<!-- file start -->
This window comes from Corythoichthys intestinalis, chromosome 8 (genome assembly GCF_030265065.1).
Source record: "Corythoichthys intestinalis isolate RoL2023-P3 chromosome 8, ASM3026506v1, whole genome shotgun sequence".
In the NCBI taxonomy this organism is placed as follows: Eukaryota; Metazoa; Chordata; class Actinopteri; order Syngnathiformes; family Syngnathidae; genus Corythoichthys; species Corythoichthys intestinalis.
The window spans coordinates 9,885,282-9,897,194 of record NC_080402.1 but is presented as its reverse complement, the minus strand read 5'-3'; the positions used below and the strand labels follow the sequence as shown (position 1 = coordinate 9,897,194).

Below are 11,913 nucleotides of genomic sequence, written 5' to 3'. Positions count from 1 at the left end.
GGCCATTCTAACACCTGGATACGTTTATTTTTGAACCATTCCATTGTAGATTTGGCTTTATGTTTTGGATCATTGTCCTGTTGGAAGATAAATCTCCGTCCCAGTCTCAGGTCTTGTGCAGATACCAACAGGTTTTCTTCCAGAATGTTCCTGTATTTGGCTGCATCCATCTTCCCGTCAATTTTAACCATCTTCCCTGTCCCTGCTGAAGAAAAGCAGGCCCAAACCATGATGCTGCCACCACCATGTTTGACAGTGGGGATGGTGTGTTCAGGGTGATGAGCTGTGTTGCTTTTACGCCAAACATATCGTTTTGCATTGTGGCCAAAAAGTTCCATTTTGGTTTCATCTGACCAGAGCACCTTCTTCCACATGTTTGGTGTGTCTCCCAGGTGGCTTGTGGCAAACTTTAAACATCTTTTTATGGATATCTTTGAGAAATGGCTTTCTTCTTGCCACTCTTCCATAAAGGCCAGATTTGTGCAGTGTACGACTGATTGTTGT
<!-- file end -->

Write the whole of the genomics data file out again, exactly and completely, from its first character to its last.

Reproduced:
This window comes from Corythoichthys intestinalis, chromosome 8 (genome assembly GCF_030265065.1).
Source record: "Corythoichthys intestinalis isolate RoL2023-P3 chromosome 8, ASM3026506v1, whole genome shotgun sequence".
In the NCBI taxonomy this organism is placed as follows: Eukaryota; Metazoa; Chordata; class Actinopteri; order Syngnathiformes; family Syngnathidae; genus Corythoichthys; species Corythoichthys intestinalis.
The window spans coordinates 9,885,282-9,897,194 of record NC_080402.1 but is presented as its reverse complement, the minus strand read 5'-3'; the positions used below and the strand labels follow the sequence as shown (position 1 = coordinate 9,897,194).

Below are 11,913 nucleotides of genomic sequence, written 5' to 3'. Positions count from 1 at the left end.
GGCCATTCTAACACCTGGATACGTTTATTTTTGAACCATTCCATTGTAGATTTGGCTTTATGTTTTGGATCATTGTCCTGTTGGAAGATAAATCTCCGTCCCAGTCTCAGGTCTTGTGCAGATACCAACAGGTTTTCTTCCAGAATGTTCCTGTATTTGGCTGCATCCATCTTCCCGTCAATTTTAACCATCTTCCCTGTCCCTGCTGAAGAAAAGCAGGCCCAAACCATGATGCTGCCACCACCATGTTTGACAGTGGGGATGGTGTGTTCAGGGTGATGAGCTGTGTTGCTTTTACGCCAAACATATCGTTTTGCATTGTGGCCAAAAAGTTCCATTTTGGTTTCATCTGACCAGAGCACCTTCTTCCACATGTTTGGTGTGTCTCCCAGGTGGCTTGTGGCAAACTTTAAACATCTTTTTATGGATATCTTTGAGAAATGGCTTTCTTCTTGCCACTCTTCCATAAAGGCCAGATTTGTGCAGTGTACGACTGATTGTTGT